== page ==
Hill Country Memorial open for elective surgeries, screenings

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Patients urged not to wait on important care

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  • Sharon Hess recovers from joint replacement in HCM’s Restore program. The hospital is currently performing elective surgeries and offering health screenings while following CDC guidelines.
    Sharon Hess recovers from joint replacement in HCM’s Restore program. The hospital is currently performing elective surgeries and offering health screenings while following CDC guidelines.
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Hill Country Memorial is “back in business” for many types of health screenings and elective surgery, according to James Partin, MD, chief medical officer at Hill Country Memorial.

“We are trying to take care of everything we can,” Partin said. “We are watching closely what happens in the county regarding COVID-19. Overall, the number of cases remain very low. Of course, the thing to watch is where we are in the weeks after schools starting and the holiday weekend.”

The hospital has been admitting patients for elective surgeries over the past several months.

“At this point, we are still at full strength for all types of elective cases, including joint replacement,” Partin said. “To continue to do electives here, we have to be able to take care of COVID patients that might arise in the community. So far, we have been able to keep that number under control.”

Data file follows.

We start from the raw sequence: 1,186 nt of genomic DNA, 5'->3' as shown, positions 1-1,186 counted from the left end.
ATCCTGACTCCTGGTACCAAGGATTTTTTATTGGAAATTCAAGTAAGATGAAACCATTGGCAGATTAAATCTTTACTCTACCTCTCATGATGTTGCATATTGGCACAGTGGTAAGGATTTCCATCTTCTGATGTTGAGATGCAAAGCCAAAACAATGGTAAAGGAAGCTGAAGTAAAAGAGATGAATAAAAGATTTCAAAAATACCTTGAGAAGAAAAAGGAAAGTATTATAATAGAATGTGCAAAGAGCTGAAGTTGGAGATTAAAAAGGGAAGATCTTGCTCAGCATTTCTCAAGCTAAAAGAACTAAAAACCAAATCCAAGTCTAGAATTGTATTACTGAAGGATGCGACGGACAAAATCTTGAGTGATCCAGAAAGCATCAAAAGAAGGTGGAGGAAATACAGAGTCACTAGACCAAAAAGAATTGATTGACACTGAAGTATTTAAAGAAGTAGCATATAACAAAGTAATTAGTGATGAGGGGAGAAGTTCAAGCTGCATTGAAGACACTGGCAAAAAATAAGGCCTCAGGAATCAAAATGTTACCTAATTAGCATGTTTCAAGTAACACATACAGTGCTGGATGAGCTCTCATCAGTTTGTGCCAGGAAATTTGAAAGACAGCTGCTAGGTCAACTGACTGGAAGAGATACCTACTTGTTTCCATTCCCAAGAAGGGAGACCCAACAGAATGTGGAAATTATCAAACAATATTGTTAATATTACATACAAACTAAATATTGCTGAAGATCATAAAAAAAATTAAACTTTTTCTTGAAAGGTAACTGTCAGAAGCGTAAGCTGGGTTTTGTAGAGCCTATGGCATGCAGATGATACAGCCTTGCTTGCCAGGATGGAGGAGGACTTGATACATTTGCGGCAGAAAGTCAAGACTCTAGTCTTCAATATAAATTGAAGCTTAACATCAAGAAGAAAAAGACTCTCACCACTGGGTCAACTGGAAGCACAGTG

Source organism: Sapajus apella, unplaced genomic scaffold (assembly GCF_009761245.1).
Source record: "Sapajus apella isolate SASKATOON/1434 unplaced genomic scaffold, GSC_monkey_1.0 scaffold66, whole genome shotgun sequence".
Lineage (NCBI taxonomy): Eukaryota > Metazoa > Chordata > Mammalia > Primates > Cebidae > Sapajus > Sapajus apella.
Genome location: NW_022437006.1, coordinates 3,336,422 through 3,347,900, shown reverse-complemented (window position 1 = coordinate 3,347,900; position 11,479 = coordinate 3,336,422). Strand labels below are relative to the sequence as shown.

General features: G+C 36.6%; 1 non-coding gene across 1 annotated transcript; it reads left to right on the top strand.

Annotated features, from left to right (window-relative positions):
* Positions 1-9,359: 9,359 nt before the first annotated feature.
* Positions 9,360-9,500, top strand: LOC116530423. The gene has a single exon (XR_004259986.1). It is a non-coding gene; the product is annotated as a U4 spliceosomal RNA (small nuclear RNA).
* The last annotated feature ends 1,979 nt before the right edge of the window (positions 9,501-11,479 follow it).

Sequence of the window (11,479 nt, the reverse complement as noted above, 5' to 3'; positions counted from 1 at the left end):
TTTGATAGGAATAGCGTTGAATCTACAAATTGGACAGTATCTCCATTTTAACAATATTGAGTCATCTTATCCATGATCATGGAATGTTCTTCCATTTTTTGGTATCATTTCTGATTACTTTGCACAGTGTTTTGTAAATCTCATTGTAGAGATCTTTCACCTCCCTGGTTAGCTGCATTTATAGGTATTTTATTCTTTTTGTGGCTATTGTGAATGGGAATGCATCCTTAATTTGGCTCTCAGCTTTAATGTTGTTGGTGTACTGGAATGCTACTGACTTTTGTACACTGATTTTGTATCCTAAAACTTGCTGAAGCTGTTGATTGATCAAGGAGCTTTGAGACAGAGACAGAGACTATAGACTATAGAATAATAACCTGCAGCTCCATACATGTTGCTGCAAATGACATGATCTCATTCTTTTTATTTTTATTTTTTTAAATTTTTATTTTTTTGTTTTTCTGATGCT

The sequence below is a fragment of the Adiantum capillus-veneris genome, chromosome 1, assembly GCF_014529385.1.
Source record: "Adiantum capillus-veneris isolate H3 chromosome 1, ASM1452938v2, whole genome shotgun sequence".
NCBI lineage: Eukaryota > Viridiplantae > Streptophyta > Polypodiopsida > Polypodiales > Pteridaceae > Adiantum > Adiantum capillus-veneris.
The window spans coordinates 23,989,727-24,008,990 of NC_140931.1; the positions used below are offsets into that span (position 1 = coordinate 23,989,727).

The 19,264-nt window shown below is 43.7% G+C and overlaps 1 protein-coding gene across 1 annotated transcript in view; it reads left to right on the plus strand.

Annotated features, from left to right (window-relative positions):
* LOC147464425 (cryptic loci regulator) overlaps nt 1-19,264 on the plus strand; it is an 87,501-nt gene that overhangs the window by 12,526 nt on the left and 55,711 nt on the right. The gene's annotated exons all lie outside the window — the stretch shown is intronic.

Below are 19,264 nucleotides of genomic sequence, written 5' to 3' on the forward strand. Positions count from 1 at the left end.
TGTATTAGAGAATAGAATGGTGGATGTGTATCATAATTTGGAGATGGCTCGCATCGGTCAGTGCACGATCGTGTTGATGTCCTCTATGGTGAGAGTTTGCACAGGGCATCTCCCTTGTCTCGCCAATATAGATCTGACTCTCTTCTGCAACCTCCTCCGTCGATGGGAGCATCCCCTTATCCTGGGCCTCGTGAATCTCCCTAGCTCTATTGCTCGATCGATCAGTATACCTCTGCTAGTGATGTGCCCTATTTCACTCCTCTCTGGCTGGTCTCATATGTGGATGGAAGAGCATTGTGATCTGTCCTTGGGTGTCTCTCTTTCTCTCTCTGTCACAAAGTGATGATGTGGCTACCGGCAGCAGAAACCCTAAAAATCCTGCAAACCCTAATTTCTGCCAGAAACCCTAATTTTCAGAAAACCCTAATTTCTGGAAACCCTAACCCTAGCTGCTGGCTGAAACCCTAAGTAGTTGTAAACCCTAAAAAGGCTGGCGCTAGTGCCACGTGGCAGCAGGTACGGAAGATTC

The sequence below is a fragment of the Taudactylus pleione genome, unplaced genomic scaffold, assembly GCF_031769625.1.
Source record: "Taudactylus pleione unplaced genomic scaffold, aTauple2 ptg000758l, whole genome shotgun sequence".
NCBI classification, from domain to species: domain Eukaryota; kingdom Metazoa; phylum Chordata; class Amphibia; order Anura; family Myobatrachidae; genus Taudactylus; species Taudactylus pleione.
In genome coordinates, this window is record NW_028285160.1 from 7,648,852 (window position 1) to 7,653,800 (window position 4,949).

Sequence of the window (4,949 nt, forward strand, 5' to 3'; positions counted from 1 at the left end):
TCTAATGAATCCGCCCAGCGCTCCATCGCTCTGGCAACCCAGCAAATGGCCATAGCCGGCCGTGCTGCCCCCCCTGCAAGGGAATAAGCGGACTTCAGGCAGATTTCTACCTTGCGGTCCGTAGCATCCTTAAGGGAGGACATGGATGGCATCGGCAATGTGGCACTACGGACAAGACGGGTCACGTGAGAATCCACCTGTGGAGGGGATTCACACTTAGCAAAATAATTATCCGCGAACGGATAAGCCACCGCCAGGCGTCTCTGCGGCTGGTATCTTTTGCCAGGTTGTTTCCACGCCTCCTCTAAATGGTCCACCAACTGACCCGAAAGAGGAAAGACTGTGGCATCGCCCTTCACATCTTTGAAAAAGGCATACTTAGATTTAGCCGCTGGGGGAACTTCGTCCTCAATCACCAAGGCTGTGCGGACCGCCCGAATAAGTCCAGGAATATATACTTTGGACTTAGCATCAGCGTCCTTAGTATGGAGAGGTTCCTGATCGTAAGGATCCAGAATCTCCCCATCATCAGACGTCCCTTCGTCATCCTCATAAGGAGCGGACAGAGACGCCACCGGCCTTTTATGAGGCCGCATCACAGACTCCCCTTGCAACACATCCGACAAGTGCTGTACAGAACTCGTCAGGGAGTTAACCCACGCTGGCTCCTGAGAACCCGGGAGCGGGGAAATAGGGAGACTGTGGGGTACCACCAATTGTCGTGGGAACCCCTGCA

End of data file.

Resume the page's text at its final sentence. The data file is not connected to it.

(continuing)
Partin notes the hospital is following CDC guidelines. Everyone who enters the hospital is screened and has their temperature checked. All patients at potential high risk are getting COVID tests prior to surgery, as are patients undergoing any potential procedure that might cause a virus to spread through the air.

Hospital personnel are also being tested and protected against potential spread of the virus.

Partin pointed out that more procedures are being performed as day surgeries. Many do not require overnight stays, so that keeps beds available to care of any COVID-19 surge should it occur.

Partin emphasized that individuals should not put off annual screenings, exams, wellness checks or other tests.

“Physicians around the community have been extremely proactive in making sure people coming into their facilities have been screened,” he said. “If there are concerns or risks, patients are actually being examined in their cars. We consider your doctor’s office to be a very safe environment.”

There might be more danger in delaying testing, he said. There is nationwide concern among health professionals that putting off screenings can let something slip by that can be treated early and cured.

“You should not put off screenings such as mammography or endoscopies,” he said. “You can put yourself in danger missing those.”